AUSA to Congress: Pass defense bills before the end of the year

AUSA to Congress: Pass defense bills before the end of the year

Monday, November 28, 2016

Another stopgap measure ahead? Unless you live on another planet, you know how the race for the White House turned out. Now the question is how the result will affect the waning days of the 114th Congress.

Leaders of the House Appropriations Committee are wondering the same thing. Committee Chairman Harold Rogers, R-Ky., said that although discussions are ongoing, he is waiting for guidance from President-elect Donald Trump’s team on whether Congress should pass spending bills this year or pass another stopgap spending measure that would last until next year.

“We’re prepared to go. During this recess, we have been polishing up the bills, making some really good progress, so we will be prepared to go now or later, depending on where leadership wants to go,” said Rogers.

Defense Appropriations Subcommittee Chairman Rodney Frelinghuysen, R-N.J., said that he preferred to finish this year’s work, but “there’s obviously some thought that he should have something to say about defense and other types of spending in the new year, so it’s back and forth.”

I can tell you where AUSA stands. AUSA President Gen. Carter Ham, USA, Ret., along with other defense-related associations, sent a letter to the House and Senate leadership urging them to pass both the defense appropriations and authorizations bills before the end of the year.

The letter said that a “continuing resolution for defense that extends beyond the one under which we are currently operating will unnecessarily delay new programs, prevent the ramping up of mature programs, and affect defense readiness and operational issues.”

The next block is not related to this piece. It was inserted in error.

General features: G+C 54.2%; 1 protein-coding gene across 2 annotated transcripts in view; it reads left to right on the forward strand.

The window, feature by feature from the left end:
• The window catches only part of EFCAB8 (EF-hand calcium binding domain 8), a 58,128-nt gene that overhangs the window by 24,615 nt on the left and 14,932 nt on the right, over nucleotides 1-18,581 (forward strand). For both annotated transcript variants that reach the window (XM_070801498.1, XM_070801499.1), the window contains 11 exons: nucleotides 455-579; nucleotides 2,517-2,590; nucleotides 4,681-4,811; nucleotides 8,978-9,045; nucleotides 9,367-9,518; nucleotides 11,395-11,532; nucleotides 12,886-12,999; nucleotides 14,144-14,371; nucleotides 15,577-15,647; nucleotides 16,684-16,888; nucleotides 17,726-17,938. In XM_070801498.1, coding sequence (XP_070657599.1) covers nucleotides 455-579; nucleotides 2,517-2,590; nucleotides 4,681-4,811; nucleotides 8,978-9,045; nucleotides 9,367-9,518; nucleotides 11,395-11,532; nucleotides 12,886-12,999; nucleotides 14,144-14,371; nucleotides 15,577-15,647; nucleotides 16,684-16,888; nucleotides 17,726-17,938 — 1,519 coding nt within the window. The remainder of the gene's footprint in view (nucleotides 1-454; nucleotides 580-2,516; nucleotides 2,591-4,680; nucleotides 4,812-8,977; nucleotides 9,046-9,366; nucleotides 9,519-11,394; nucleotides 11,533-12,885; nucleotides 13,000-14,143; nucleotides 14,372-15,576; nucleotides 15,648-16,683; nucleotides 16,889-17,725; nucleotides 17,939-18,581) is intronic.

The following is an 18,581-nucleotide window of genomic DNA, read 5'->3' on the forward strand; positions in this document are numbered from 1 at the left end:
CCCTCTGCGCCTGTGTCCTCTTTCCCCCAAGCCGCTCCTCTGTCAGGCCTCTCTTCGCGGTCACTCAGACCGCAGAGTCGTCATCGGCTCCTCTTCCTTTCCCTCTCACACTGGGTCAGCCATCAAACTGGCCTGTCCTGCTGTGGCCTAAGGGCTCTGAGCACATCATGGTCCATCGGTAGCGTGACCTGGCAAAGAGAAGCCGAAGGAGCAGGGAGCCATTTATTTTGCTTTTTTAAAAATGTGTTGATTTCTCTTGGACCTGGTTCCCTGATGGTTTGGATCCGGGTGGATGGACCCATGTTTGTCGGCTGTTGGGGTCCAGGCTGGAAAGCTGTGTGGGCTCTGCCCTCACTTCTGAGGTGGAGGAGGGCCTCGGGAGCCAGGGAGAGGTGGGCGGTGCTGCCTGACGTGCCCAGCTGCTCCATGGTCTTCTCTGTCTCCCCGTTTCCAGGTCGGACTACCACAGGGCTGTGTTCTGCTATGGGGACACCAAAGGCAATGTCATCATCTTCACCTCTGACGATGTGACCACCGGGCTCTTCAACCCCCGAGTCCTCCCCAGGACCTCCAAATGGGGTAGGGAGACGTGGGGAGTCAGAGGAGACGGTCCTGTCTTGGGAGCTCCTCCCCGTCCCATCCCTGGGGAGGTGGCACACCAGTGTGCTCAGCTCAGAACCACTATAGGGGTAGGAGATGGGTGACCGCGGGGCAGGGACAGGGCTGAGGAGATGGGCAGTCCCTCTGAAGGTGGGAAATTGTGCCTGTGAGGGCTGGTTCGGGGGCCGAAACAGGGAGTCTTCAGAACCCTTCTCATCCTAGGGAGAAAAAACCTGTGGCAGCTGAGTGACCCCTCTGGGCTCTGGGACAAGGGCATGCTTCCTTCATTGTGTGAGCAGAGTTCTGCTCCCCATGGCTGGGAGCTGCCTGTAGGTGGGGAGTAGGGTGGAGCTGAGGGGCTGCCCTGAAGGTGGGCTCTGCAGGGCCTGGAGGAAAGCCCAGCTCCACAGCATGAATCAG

Lawmakers don’t have much time. The current continuing resolution expires on Dec. 9.

Congress reviewing request for additional war funding. The Defense Department has asked Congress for an additional $5.8 billion for overseas contingency operations, funding that would be on top of the $58.8 billion previously sought.

The Army would get $4.4 billion of the additional money, according to the Defense Department request. The Pentagon previously requested $25 billion in overseas contingency funds for the Army.

Operations and maintenance expenses account for $3.2 billion of the Army request, with an additional $814 million in operating expenses for Afghanistan Security Forces. Direct personnel costs for the Army make up just $94 million of the request.

The request assumed there will be about 2,400 more troops involved in Operation Freedom’s Sentinel in Afghanistan than previously planned, the result of a decision to slow the drawdown of forces. Additionally, the request assumed about 2,000 more troops involved in Operation Inherent Resolve in Iraq and Syria.

Operations and force protection make up $2.8 billion of the overall defense request, covering the cost of having more deployed troops than previously budgeted.

This includes funds to cover the additional cost of special pay and subsistence for deployed forces, deployment and redeployment of forces, and the fuel and operating costs for ground vehicles and aviation.

The second biggest piece of the request is $1.3 billion for in-theater support, covering expenses for personnel and units operating in the region but not directly in Afghanistan and Iraq.

 At least they’re talking. The fate of the stalled fiscal 2017 defense authorization bill is still up in the air; however, House and Senate conferees have resumed negotiations in an effort to hammer out a final bill.

Two issues in particular have been cited as sticking points.

One is a provision in the House bill that would ban placing the greater sage grouse on the Endangered Species List.

The provision was pushed by Rep. Rob Bishop, R-Utah, who also serves as Chairman of the House Natural Resources Committee. Bishop believes that placing the bird on the endangered species list interferes with military training on western lands.

Rep. Steve Russell, R-Okla., the sponsor of the second amendment, says his amendment protects religious organizations’ ability to hire and conduct their operations consistent with their religion, even if those beliefs don’t comport with the modern support for sexual orientation. Critics say it would enable federal contractors to discriminate against people over sexual orientation or sexual identity.

The bill still faces a veto threat by the White House over a wide range of issues. If President Obama does veto the bill, it could be pushed into the 115th Congress.